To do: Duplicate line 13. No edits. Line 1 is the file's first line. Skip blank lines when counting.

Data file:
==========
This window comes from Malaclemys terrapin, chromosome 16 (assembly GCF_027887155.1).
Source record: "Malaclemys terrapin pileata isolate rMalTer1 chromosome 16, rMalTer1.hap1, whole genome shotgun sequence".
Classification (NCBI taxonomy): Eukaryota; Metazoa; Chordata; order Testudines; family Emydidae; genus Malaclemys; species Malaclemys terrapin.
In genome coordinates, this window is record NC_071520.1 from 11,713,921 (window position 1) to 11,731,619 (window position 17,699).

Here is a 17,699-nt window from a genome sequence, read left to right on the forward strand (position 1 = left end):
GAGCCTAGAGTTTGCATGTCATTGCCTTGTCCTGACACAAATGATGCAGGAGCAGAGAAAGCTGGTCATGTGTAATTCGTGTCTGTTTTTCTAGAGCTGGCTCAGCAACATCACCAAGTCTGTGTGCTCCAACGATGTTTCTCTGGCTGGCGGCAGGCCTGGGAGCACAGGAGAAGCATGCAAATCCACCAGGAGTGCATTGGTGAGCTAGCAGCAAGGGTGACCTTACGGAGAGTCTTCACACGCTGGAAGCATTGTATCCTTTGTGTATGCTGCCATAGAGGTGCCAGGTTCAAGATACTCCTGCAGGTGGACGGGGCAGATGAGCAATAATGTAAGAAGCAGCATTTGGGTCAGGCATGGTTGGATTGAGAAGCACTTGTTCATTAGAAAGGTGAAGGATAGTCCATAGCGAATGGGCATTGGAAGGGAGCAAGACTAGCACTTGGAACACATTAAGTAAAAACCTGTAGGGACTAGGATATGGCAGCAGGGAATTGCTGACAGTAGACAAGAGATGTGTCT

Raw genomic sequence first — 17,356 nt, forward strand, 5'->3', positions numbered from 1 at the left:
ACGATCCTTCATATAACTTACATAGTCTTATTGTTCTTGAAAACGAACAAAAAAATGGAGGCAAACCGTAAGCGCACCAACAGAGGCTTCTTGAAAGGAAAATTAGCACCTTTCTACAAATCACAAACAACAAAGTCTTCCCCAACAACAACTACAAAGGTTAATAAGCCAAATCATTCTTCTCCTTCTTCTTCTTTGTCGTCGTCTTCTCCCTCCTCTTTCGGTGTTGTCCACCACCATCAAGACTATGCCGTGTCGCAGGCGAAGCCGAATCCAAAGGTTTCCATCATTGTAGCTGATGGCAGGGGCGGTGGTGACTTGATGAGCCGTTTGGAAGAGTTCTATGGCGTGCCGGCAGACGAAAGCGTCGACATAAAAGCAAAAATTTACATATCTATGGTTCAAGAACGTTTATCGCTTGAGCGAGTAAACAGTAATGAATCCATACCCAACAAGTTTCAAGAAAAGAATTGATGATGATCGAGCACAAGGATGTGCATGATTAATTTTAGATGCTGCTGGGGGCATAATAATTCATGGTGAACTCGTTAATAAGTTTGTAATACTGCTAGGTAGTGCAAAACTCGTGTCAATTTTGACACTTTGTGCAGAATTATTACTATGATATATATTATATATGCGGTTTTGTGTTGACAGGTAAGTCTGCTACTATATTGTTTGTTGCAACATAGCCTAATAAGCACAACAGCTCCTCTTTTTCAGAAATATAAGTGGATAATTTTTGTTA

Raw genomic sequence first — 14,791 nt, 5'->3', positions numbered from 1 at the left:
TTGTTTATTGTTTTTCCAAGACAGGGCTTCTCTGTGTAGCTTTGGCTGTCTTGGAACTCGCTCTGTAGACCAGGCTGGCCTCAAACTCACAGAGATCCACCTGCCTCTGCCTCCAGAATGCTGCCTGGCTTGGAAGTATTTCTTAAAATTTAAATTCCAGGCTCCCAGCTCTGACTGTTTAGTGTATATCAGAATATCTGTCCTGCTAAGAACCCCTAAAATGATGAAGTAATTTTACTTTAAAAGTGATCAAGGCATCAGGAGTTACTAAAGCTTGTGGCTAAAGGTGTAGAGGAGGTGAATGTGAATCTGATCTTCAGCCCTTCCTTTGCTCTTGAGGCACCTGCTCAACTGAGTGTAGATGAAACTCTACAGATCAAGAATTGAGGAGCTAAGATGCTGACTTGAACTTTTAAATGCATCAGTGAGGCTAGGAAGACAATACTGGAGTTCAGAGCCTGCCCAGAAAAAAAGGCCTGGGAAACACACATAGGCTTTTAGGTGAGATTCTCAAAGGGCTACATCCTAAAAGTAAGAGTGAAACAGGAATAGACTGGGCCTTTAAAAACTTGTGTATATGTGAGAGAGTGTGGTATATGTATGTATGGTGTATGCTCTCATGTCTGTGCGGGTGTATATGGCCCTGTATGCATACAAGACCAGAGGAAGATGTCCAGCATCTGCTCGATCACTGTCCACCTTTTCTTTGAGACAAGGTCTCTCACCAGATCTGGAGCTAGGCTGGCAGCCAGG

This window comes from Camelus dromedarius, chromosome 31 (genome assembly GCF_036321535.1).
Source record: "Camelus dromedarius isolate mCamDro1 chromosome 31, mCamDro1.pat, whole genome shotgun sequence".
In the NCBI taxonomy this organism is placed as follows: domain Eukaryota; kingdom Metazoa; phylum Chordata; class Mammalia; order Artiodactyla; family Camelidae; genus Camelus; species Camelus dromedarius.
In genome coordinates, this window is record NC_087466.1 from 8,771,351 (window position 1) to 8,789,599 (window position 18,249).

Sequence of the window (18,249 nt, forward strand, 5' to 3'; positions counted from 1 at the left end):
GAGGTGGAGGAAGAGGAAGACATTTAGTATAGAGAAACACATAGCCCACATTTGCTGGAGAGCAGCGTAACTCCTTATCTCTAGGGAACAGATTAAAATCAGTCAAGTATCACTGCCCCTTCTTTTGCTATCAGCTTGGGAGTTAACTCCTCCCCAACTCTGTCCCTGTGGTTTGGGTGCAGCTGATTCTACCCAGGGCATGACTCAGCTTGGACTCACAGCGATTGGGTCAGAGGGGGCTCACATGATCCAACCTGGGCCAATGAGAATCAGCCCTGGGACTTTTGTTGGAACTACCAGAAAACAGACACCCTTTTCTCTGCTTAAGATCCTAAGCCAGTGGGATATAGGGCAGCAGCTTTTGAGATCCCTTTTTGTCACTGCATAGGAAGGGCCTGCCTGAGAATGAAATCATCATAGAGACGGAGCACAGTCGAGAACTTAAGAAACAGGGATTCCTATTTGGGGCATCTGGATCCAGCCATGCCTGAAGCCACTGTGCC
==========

In the NCBI taxonomy this organism is placed as follows: domain Eukaryota; kingdom Metazoa; phylum Chordata; class Mammalia; order Artiodactyla; family Camelidae; genus Camelus; species Camelus dromedarius.